Many of my images turned out with horizontal stripes across the entire frame. It was not the theatre lighting, it had to be something with the equipment used that caused these lines.
A crop of such an image is shown below.

Was it the electronic shutter ?
Did the 90mm go weird?


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18mm @ f/3.6

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Made possible by the XF100-400 and 1.4X teleconverter @ 559mm.

Egret and moon.jpg
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Hi everyone,

In AF-S single point, is it still possible to focus and recompose or does that work differently with the Fuji range of X cameras? Thanks for taking time to answer.
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My ongoing testing of how adapted lenses work on the X T1. This is the Nikkor 50 f1.2, wide open at its minimum focusing distance. Note the extremely shallow depth of field.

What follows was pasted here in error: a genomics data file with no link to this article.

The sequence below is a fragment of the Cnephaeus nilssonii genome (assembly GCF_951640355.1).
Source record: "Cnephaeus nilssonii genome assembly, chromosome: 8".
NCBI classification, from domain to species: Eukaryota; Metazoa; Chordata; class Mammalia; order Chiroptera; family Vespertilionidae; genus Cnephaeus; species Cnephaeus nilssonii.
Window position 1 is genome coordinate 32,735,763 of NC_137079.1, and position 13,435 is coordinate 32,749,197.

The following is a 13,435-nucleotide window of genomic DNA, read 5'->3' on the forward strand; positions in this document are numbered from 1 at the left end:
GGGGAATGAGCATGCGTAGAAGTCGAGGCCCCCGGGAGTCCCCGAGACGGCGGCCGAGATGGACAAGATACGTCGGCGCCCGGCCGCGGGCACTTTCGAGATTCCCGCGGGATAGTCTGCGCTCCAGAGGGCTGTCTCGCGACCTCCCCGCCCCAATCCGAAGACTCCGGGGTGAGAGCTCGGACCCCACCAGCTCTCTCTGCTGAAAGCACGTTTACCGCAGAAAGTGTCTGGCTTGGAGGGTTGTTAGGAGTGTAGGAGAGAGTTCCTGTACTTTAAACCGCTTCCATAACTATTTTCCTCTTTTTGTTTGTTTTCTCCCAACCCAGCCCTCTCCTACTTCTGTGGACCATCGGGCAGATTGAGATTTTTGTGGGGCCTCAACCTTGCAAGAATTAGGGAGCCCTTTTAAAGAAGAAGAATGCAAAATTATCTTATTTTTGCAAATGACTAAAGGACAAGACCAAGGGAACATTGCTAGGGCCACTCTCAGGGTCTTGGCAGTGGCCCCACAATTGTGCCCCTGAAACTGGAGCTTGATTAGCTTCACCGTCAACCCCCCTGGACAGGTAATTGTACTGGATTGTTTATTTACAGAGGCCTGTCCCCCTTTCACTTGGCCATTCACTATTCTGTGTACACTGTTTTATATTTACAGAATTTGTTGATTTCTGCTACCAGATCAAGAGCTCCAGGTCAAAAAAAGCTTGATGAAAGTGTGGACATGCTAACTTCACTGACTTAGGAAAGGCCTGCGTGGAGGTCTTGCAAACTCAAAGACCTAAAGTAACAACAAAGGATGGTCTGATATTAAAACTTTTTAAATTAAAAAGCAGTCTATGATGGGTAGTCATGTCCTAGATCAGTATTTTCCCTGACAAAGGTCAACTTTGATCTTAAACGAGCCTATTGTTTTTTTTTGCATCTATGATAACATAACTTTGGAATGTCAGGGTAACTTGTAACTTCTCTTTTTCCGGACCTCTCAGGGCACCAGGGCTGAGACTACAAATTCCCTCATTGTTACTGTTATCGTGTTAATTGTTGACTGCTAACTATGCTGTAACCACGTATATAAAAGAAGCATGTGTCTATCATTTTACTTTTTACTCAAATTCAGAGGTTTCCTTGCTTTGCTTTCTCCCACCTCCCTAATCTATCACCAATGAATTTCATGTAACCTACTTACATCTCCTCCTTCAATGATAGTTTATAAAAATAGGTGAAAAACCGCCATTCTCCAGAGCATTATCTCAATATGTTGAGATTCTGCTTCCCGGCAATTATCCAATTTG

Nikkor 50-1.2.jpg
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  • Converts the fixed lens (28mm equivalent) to a 21mm equivalent without compromising optical performance.

X70-WCL Black $199.99
X70-WCL Silver $199.99
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This lens is not everyone's cup of tea, but I am liking it more as I use it.
Not many of these out there for sale. I don't think they were originally offered in the US (?).

The zoom range is perfect for me (36-52 EFOV on an APS sensor); constant f3.5 - I wish it were f2.8, but then it would be bigger, and it's already big enough for me because of the necessary adapter; lens entends only 3mm when zooming or focusing; hated the original hood, so I went to Ebay/China and dropped $5.

My big motivation here was that I truly hate large zooms. The only other zoom I own today is the Fuji 18-55, which is wonderful, but becomes a telescope at 55mm and I am not happy with that. If Fuji made a smallish 24-35/f4.0 zoom ..... dream on, Dave!

I'll post a stream of photos here, as I make them over time. If anyone else out there has this lens, feel free to drop some pictures here as you desire.

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The usual disclaimers apply: this is for USA; dealers will likely NOT publish these prices until May 22.

Note also the two lens kit for X-T10

May 22 thru July 2: